From the American Mayo Clinic’s website,
“Hypertrophic cardiomyopathy (HCM) is a disease in which the heart muscle becomes abnormally thick (hypertrophied). The thickened heart muscle can make it harder for the heart to pump blood. Hypertrophic cardiomyopathy often goes undiagnosed because many people with the disease have few, if any, symptoms and can lead normal lives with no significant problems. However, in a small number of people with HCM, the thickened heart muscle can cause shortness of breath, chest pain or problems in the heart’s electrical system, resulting in life-threatening abnormal heart rhythms (arrhythmias) or sudden death.”
Below are the two remaining “Kellett Men” who died during the Belcher Expedition.
Thomas Hood died on 2 January 1854. He was a Private in the Royal Marines, and first enlisted in the Royal Navy on 16 June 1841. Born in Brewood, Staffordshire, a small village (just NW of Birmingham, Staffordshire), he was 30 years old when he mustered in on 21 February 1852 for service on Intrepid. He was among the Royal Marine Woolwich volunteers, and his infantry company number was 60.This is what I wrote about him in my new manuscript:
Only two days into the new year Intrepid’s Royal Marine Thomas Hood died. He was one of the experienced Arctics, and McClintock knew him well because they’d traveled together in 1851 on a ninety day sledge journey during the Austin Expedition. He’d been ill for a long time with a chest complaint and died after suffering a heart attack. While his shipmates had expected his death, it was still seen as an ill omen for the new year to begin with his funeral. In his will he left five pounds and all his clothes to his friend, Jeremiah Shaw, who had nursed him through his illness. He left everything else to his sister.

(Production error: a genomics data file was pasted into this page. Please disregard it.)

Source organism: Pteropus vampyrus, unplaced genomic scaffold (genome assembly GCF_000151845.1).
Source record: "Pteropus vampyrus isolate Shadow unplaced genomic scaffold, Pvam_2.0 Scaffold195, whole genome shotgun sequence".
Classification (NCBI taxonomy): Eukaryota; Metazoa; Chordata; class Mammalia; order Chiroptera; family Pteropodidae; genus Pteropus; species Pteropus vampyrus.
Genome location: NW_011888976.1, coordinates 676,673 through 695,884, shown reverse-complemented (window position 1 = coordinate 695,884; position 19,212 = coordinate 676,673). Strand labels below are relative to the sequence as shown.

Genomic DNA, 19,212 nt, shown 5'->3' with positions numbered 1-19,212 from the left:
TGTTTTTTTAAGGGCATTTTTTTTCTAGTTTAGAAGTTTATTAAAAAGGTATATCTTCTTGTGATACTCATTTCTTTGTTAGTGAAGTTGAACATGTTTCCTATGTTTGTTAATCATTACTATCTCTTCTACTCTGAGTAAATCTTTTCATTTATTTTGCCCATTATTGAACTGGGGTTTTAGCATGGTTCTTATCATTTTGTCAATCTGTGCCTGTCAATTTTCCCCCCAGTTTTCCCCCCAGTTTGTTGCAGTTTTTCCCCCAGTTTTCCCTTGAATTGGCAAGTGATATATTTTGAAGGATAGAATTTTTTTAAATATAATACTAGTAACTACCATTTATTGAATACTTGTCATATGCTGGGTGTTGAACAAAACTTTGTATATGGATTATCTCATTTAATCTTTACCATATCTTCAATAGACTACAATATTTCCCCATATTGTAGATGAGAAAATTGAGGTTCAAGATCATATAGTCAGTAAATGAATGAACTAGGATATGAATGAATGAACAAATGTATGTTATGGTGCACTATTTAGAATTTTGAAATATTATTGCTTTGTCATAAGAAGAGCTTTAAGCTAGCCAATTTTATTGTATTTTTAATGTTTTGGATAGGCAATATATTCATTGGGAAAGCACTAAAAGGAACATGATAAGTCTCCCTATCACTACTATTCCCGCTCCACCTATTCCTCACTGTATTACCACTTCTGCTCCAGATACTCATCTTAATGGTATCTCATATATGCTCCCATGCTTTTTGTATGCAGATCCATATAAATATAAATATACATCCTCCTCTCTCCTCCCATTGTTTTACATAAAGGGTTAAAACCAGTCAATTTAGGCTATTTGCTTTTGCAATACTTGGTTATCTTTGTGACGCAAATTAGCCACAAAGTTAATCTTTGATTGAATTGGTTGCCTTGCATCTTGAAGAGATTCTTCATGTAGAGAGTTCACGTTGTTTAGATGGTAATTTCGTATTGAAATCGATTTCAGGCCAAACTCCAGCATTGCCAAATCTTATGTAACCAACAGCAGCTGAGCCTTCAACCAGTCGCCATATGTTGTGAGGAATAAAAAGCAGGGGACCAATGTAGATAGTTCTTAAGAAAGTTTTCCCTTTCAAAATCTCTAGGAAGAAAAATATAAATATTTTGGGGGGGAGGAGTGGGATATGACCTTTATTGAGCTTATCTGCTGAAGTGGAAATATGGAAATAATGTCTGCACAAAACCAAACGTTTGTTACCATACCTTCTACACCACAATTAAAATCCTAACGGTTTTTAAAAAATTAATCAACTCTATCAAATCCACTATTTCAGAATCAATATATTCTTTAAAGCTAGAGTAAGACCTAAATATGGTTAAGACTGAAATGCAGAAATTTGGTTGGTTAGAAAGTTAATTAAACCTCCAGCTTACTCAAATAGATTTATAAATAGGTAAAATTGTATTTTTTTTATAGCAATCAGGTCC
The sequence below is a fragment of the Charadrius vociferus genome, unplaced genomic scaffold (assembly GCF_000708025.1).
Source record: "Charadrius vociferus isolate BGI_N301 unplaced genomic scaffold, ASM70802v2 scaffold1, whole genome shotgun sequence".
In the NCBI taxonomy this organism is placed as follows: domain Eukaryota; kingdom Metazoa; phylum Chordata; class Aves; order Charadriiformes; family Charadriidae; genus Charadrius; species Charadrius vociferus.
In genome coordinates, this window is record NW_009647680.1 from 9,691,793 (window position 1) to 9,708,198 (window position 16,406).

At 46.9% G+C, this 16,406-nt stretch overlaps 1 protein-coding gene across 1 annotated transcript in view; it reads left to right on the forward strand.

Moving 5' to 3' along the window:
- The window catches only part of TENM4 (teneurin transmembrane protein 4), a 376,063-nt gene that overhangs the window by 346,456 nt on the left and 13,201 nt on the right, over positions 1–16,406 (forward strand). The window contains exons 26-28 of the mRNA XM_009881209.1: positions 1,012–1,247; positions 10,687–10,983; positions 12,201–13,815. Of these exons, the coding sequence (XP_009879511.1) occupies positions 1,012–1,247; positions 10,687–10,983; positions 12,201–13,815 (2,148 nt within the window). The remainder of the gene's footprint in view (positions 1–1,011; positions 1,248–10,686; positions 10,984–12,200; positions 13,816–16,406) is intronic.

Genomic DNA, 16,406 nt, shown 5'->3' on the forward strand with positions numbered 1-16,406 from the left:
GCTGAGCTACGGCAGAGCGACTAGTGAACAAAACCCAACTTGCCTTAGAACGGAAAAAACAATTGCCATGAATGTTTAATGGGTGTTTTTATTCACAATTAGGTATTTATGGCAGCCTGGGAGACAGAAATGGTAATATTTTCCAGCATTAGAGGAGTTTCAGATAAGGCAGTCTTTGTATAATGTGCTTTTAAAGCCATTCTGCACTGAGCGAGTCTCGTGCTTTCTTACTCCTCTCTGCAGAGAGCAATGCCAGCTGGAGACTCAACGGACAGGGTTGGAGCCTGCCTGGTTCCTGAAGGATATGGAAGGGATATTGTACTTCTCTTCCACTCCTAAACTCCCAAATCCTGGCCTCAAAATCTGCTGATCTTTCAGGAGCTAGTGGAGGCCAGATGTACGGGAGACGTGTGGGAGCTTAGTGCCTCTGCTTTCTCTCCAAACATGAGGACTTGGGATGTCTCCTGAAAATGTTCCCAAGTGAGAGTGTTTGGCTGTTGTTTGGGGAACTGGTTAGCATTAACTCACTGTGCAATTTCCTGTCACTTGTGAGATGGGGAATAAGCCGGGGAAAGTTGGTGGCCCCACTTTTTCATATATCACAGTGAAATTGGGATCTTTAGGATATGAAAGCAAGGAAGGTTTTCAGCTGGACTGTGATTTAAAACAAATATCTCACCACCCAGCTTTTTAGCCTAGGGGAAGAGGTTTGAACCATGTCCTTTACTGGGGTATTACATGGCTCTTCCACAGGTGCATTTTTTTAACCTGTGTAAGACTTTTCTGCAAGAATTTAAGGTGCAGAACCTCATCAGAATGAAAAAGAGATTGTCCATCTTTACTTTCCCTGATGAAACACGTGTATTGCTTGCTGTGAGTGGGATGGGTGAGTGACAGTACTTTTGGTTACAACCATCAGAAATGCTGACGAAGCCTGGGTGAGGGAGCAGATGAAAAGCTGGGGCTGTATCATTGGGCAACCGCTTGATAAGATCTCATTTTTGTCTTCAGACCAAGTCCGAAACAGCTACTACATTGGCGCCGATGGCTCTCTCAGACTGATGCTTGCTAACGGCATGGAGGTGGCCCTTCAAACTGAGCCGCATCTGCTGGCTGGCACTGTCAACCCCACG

The final Kellett man to die was Intrepid’s ice quartermaster James Wilkie on 2 February 1854, exactly one month to the day after Hood. 37 years old when he mustered in, his nickname was “Stoneman” and he was born in Dartmouth, Devon, was only 36 years old, and left a wife and three children. Stoneman Wilkie was also an experienced Arctic, having served with Hood twice, during the 1848-1849 Ross Expedition, and in the 1850 – 1851 Austin Expedition.
McDougall wrote about them in his journal, noting both were respected for their strength and endurance: “Poor Wilkie, ice quartermaster of the ‘Intrepid’, breathed his last at 3AM, of disease of the heart and effusion of the chest. He had been on the sick list nearly the whole winter, but was not considered in danger until within about three weeks of his death…It is a sad reflection that Intrepid should have lost no less than four out of her crew of thirty souls, being nearly one-seventh of the whole…The following day, the 3rd, all that remained of poor Wilkie was consigned to the grave, just as the first beams of the long absent sun tinged the southern horizon.”
From my ms I wrote:
What a difficult juxtaposition of feelings the men must have felt, those of loss and sadness, against that of relief. Even the well-attended lecture series couldn’t lift the cloud of gloom these deaths left behind.
After Kellett sent his report to Belcher the Resolutes and Intrepids had to wait for the sledging party’s return.
(From my manuscript)
During this time the officers organised races and wrestling matches. Kellett, with McClintock on his back, raced Pim and, rather suspiciously, won easily. Richard Roche described the festivities in his journal: